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By Stephen Leonard
Despite clear agreement among the international community on the urgent need to increase efforts to tackle climate change, the latest Doha talks delivered no more than a complete failure on the part of rich, high-emitting nations to show the necessary leadership, commit to serious emissions reductions, and provide adequate financial support to the developing world to mitigate and adapt to very real climate impacts.
The 18th Conference of Parties (COP18) under the United Nations Framework Convention on Climate Change (UNFCCC) ran well into overtime in a high-level, desperate effort to reach agreement and maintain the momentum set in Durban in 2011. With what has been termed a “face saving” agreement, the Doha Climate Gateway establishes the mere potential of compensation for loss and damage in developing countries and extends the Kyoto Protocol for a further eight years without the support of the United States, Japan, Russia and Canada.
The final outcome does no more than create a series of work programmes, including for REDD+, the U.N. mechanism to provide incentives to developing countries to reduce emissions from deforestation and forest degradation. Important decisions have been put off for further discussions going into 2013 and well beyond.
These continued failures and consistent slow progress of the international political process are giving rise to an increase in global activism, including protests, campaigns and litigation - a trend we can expect to see intensify in coming years.
Negotiations on ways for developing countries to reduce deforestation and forest degradation, which have been ongoing since 2007, were held throughout the two-week period of the Doha conference. It was hoped that COP 18 would provide a strong signal to potential sources of REDD+ finance and increase the insufficient level of funding dedicated to saving the world’s forests. Current estimates suggest REDD+ will cost around $30 billion per year, but financial pledges by rich nations to date, with Norway leading the way, have not come close to this figure.
After some progress during the first week of the negotiations, discussions ended in complete collapse due to an impasse over verification of forest carbon emissions. Norway sought a high level of international verification, while Brazil pressed for verification of carbon at a national level only. This stalemate - the first of its kind in the REDD+ negotiations - set a negative and unhelpful tone for talks in the second week, and guaranteed a weaker signal than hoped for in relation to the important finance discussions.
Efforts in Doha were not helped by a last-minute proposal from Papua New Guinea (PNG), on behalf of the Coalition for Rainforest Nations, for a new institution established under the UNFCCC to govern REDD+. PNG advocated for a new “REDD+ Committee” to replace current multilateral funding institutions, including the World Bank's Forest Carbon Partnership Facility and the collaborative UN-REDD initiative.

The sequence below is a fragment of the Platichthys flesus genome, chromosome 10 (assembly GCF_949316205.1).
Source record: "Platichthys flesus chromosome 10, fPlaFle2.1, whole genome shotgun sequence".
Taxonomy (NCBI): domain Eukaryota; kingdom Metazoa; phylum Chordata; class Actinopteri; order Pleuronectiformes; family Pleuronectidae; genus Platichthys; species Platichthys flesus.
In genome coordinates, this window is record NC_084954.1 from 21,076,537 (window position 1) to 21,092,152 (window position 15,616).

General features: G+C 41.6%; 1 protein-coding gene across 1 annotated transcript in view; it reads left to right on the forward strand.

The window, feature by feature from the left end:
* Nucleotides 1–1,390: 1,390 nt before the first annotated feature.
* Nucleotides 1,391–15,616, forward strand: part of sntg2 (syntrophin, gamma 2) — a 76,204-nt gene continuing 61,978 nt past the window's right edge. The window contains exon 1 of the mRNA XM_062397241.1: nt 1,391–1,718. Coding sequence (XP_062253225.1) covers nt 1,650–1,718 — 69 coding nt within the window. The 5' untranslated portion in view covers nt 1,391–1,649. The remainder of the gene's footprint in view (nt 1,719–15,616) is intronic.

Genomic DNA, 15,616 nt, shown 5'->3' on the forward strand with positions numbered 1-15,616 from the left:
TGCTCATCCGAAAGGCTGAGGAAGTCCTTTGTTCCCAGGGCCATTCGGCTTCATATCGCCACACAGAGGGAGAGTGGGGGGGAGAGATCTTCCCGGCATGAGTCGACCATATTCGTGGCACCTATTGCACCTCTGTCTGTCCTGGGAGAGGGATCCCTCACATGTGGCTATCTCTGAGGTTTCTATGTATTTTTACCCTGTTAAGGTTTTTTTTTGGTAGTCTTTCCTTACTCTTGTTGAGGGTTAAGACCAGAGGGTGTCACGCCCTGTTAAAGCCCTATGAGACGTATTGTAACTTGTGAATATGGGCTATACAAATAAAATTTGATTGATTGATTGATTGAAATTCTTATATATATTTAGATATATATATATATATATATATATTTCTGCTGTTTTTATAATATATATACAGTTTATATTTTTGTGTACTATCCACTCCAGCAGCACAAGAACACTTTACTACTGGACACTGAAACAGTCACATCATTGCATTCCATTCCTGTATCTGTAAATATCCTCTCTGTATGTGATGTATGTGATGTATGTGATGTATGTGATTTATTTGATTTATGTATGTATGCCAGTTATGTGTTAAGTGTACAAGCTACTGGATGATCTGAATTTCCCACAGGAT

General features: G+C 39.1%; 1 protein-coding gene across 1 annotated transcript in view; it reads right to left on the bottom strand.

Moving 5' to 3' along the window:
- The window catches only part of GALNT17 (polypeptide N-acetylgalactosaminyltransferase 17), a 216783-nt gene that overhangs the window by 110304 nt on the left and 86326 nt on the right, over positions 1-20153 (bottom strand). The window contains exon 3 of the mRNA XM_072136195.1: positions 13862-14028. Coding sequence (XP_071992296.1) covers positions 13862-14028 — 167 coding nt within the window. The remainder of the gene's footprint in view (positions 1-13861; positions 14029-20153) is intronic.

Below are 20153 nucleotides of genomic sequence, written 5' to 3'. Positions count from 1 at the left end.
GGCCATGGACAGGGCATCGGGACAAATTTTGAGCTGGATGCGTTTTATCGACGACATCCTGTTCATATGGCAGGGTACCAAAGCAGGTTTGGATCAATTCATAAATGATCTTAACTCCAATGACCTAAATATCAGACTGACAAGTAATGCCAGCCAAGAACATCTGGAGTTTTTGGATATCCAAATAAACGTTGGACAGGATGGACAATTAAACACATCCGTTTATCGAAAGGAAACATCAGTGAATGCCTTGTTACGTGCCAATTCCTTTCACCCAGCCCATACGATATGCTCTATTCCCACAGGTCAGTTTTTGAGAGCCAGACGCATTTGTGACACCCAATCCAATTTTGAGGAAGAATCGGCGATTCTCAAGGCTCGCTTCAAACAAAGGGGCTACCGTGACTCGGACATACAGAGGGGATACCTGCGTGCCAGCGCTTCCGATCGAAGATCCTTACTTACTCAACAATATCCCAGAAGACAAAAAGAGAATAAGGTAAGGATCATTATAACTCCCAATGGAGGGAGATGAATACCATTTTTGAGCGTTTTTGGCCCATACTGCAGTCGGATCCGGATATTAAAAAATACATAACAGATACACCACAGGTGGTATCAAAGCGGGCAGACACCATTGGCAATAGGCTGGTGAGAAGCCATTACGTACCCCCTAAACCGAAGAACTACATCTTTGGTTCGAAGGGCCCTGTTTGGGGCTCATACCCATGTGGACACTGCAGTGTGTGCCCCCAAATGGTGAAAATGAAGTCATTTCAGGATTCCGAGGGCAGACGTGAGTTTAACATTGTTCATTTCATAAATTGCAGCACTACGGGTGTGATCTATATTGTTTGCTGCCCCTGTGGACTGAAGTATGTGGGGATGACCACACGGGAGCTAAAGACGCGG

Discussions on this proposal consumed crucial time and energy, detracting from issues of far greater importance, including provision of finance for carbon and non-carbon results, addressing drivers of deforestation, and guidance for international reporting of the REDD+ safeguards.
PNG took a hard negotiating line on the establishment of the committee, only to then back down in the final hours and agree on a process to consider the need for and functions of any new institutional arrangement during 2013.
BUSY SCHEDULE NEXT YEAR
As a result of the Doha failings, more and more work has been pushed into the already full REDD+ work programmes under UNFCCC subsidiary bodies.
Outstanding issues to be considered next year include verification of carbon, further guidance for the safeguards’ information system, drivers of deforestation and forest degradation, and the emerging new and significant concept of non-carbon benefits. Each of these will be central to the success or otherwise of REDD+, and will require significant attention.
Of particular importance are non-carbon benefits and the formation of ways in which developing countries should receive financial incentives for the protection of the rights of indigenous peoples and local communities, ecosystem resilience and biodiversity improvements, as well as the strengthening of forest governance. Recognition of non-carbon benefits was one of the few steps forward in Doha.
Emissions caused by deforestation and forest degradation are second only to the energy sector, contributing between 12 and 17 percent of total global greenhouse gas emissions. In the wake of the Doha conference, REDD+ - once considered “low hanging fruit” as a potential effective and short-term action - slips further out of reach.
Discussions will now continue at a slow pace while forests are decimated at an unacceptable rate in developing countries such as Indonesia, Papua New Guinea, Brazil and the Congo Basin nations, causing massive losses in biodiversity and in many cases infringing the rights of indigenous peoples.
Due to the inability of the international community to agree on priorities and make crucial decisions to secure a brighter future for forests and their inhabitants, it seems highly unlikely that the world will see any significant implementation of a REDD+ mechanism within the next two to three years.
Doha had the potential to send a strong message on sources of finance and scale up the necessary funding to save the world’s forests and to secure their existence. It unfortunately failed to deliver.
Stephen Leonard is president of the Climate Justice Programme, which is a member organisation of the REDD+ Safeguards Working Group.